I just debugged a strange issue with this WordPress 2.1 blog. It’s running 2.1.2 to be exact, but I think the problem manifests itself with all 2.1.x versions. My site was running really slow – 40-50 seconds per page load. I had just moved it to this new host which is also running a few Rails apps. The Rails apps were running *fast*, so it wasn’t the box.
I checked top and it showed the box was fine. I bounced Apache and MySQL. Still slow. I tried static pages – those were fine. I tried a phpinfo page – that was fine.
I googled and googled and finally found this WordPress thread: [resolved] Update a post and blam.. every pageload is 20 seconds. The solution? I had to add www.luisdelarosa.com to the /etc/hosts file. I guess WP 2.1 has some sort of reverse DNS code in it.
So – if your WordPress 2.1 site is slow, add your blog’s hostname to the /etc/hosts file. You could also backtrack to WordPress 2.0.1. I’ll have to look into moving over to Mephisto sometime.
You probably want to make sure your websites are up, especially your personal and corporate site. Of course you want all your Rails apps to be up all the time as well. It is a 24-7 world we live in after all. Also it will help you monitor your hosting company and let you know if you’re on a bad server or if you should switch companies completely.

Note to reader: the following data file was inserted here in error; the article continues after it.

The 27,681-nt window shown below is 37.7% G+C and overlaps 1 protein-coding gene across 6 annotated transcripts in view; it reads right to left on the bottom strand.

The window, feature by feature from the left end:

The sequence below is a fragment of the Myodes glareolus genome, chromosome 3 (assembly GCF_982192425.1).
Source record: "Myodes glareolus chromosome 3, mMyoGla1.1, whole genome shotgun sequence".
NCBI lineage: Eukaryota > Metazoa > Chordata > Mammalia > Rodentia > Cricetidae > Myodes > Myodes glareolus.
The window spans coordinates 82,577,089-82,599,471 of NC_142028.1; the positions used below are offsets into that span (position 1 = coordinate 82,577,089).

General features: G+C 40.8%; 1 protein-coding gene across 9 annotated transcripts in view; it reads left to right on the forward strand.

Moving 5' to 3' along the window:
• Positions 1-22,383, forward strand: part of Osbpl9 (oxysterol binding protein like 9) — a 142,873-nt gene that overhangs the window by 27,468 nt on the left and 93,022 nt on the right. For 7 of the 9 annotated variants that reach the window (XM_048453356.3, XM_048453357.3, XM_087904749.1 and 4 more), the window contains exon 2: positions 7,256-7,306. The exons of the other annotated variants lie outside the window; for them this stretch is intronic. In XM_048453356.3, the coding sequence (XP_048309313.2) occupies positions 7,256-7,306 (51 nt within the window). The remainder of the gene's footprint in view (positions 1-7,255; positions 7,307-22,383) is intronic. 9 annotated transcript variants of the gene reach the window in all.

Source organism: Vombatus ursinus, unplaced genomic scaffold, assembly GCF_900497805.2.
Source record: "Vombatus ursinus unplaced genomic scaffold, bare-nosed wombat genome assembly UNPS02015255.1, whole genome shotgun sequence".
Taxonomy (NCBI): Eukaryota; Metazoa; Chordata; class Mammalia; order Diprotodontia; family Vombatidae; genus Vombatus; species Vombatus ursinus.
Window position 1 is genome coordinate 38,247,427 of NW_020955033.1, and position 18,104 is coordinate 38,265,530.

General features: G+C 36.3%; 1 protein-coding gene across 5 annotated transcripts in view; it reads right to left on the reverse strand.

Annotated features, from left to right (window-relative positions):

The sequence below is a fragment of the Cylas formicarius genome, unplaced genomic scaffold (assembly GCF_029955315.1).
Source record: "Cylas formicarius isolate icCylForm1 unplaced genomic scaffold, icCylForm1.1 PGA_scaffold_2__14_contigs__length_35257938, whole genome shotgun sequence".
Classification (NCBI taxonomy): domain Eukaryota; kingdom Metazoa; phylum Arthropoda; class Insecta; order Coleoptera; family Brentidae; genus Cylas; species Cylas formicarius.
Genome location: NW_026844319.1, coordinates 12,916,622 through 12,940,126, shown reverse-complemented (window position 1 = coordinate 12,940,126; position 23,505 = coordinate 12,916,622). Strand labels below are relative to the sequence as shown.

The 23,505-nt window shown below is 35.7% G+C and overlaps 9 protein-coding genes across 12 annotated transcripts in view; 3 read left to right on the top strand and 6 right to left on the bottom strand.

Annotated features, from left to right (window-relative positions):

So how do you do that? I recommend two options which I personally use. I’m sure there’s plenty of others, so please leave a comment if you’ve had a good or bad experience with website monitoring services.
The first is Montastic. It’s free and built in Ruby on Rails. It will send you an email whenever your site is unreachable and then another email whenever your site is up again. You have to look at both emails to figure out your downtime manually. The site itself is very friendly and you can point it at any URL on your site.
The second is Uptime by OpenACS. It is very similar to Montastic but has a very plain web interface. It also gives you an email on server down and another on server up, but it calculates the downtime for you. You can point it to any URL, but that URL has to return “success”.
I was reading up about Procs due to an interesting error in some code:
warning: tried to create Proc object without a block
So I picked up my copy (and got a nice little workout in the process) of The Ruby Way, 2nd edition by Hal Fulton. It’s a good book for all Rubists and Railers. It had this nice little gem right before the section on Procs:
The best way to understand continuations is to watch the movie Run, Lola, Run (or the original German Version, Lola Rennt.)
Hal also compares it to a “save game” feature. Probably easier to understand among the video-game-playing-and-computer-programming crowd. Nevertheless, I think its probably still worth it to go watch Run Lola Run to improve your understanding of continuations.